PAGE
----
John and Katherine died two days apart in September 1941.  John had been hospitalized for a heart problem. Katherine died at the hospital while visiting him. He followed shortly after. To this day the children (now in their 70s and 80s) who were there, vividly recall the double funeral. 

Do you have an ancestral hero or heroine?  If so, what has made that person so special?

I'd have to say my great-great grandmother, Isabell (Griffin) O'Brien. She came to Boston from Prince Edward Island in the 1870s to live with her sister and brother-in-law. She met Thomas Joseph O'Brien when he responded to a Boston Herald ad for an apprentice blacksmith in her brother-in-law's shop. They soon married in the Fitzgerald house on Nehoiden St. (still owned by the family). Isabell was a tough lady, and mentally sharp right up until her death at 108 in 1968.  

What has been your most remarkable find in your roots research?

My most remarkable discovery would have to be the history of Kudritz. It's so small that finding information has been a challenge.  

Has your world opened in that you have found living relatives you didn’t know existed?

I've found a large number of relatives I didn't know existed. I'm in touch on a regular basis with distant cousins in Germany, Canada, and the US. I've met my 5th cousin once-removed, whose family moved from Kudritz to Werschetz in the early 19th century, in Washington DC for dinner. He was here for an Economics seminar - he's an analyst for Deutsche Bank.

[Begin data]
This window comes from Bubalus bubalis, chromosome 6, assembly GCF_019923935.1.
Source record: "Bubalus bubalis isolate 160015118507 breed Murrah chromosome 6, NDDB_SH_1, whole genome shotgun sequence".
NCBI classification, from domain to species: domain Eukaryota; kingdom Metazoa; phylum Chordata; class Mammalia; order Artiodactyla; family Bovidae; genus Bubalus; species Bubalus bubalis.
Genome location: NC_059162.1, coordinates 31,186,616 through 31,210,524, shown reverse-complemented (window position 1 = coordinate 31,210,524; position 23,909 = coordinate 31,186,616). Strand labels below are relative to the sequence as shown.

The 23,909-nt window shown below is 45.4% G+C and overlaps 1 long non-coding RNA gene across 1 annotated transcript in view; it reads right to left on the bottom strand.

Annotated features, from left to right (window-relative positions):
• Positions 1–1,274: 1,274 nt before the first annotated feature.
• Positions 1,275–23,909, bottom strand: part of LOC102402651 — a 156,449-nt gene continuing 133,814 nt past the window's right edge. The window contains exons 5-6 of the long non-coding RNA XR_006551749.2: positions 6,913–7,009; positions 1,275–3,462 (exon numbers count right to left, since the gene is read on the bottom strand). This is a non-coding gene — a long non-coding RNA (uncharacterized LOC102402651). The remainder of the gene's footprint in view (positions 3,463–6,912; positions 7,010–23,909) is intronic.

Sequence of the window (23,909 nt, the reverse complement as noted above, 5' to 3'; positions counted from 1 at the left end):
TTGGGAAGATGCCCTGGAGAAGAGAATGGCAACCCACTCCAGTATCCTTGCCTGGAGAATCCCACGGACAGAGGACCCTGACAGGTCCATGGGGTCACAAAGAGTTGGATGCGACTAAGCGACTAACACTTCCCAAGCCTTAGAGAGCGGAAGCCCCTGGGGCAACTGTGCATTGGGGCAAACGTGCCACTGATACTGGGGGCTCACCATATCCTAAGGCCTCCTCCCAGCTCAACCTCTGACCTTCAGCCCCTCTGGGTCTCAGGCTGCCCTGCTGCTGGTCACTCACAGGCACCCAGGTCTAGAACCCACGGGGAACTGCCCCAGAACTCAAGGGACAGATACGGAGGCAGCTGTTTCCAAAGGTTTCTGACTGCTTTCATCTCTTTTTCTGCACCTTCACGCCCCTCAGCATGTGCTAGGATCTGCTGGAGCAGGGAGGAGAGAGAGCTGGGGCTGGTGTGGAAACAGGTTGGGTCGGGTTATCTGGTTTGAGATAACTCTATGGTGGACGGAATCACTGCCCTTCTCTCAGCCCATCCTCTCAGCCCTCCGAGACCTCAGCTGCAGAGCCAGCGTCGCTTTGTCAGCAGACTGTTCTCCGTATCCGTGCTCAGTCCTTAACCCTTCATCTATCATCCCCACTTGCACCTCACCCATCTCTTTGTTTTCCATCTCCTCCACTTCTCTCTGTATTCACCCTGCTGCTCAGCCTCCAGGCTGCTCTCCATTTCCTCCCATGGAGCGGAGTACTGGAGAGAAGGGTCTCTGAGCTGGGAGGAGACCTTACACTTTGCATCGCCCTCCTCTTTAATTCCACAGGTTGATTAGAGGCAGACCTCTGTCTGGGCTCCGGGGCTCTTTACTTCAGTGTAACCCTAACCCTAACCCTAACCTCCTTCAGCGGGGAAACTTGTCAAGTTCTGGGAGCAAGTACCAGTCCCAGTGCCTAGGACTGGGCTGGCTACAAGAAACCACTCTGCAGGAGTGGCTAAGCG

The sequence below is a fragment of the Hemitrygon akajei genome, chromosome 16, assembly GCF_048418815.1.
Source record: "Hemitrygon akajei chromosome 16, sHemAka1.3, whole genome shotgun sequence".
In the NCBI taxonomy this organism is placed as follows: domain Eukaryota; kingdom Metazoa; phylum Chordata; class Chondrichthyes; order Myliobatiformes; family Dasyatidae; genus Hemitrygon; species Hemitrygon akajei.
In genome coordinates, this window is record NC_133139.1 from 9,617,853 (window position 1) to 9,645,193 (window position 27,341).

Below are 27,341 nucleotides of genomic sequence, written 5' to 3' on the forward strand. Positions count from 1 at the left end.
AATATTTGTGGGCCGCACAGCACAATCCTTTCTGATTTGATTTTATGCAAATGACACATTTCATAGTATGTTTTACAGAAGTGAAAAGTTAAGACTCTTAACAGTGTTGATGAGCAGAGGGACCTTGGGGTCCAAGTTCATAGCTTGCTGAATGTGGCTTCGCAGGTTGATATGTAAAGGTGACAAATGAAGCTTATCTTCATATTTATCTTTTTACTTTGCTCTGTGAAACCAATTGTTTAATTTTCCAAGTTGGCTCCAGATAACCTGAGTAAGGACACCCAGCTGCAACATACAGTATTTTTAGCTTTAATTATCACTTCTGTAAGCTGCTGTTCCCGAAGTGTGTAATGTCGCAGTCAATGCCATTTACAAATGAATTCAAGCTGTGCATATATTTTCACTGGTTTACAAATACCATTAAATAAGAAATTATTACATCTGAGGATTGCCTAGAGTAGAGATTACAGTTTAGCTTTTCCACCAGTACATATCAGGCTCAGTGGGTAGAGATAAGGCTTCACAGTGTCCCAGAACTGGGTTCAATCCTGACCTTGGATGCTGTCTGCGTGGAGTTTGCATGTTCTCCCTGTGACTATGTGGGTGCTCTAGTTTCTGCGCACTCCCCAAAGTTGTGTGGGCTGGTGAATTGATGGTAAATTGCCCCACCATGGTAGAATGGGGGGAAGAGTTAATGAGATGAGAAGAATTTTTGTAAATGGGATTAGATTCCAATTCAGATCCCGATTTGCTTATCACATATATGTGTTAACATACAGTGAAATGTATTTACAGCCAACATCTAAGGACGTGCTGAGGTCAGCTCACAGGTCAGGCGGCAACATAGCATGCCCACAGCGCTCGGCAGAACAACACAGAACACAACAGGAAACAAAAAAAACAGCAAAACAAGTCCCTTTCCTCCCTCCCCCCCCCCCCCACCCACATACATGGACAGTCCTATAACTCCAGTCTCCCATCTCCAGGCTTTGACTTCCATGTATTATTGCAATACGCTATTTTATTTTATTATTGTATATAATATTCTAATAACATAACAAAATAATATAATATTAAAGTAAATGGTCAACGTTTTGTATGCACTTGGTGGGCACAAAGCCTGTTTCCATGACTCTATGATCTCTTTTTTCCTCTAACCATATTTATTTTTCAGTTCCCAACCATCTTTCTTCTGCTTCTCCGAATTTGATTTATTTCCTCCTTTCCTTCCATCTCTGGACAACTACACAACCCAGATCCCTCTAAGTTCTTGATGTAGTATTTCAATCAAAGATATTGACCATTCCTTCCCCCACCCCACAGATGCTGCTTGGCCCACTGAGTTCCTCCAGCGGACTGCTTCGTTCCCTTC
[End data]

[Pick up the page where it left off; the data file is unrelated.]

Have you had an opportunity to visit your Donauschwaben Village? 

I haven't had the opportunity to visit Kudritz, but hope to some day. 

Do you have a motto you live by? Will you share it with us?

Slow in, fast out. This is a road-racing tenet that you maximize your overall speed through a turn by entering slowly, allowing for a faster exit speed. A cautious (slow) entry enables the driver to maintain a better balance between speed and control, allowing him to choose the fastest line through the turn and get back onto the throttle earlier for a faster exit.  

This parallels many things in life: approach challenges balancing an appropriate amount of caution with determination and action to get you through the challenge and positioned well for the next. In both road racing and life,too little caution can result in an "off-track" adventure;too much caution can result in lost opportunities. 

Are there sites or references that have been helpful and that you feel would be of benefit to the DVHH members?

None that are not already linked. [Be sure to visit Mike's site.] 

If you were confined to only one tip you might give a fellow researcher, what would it be?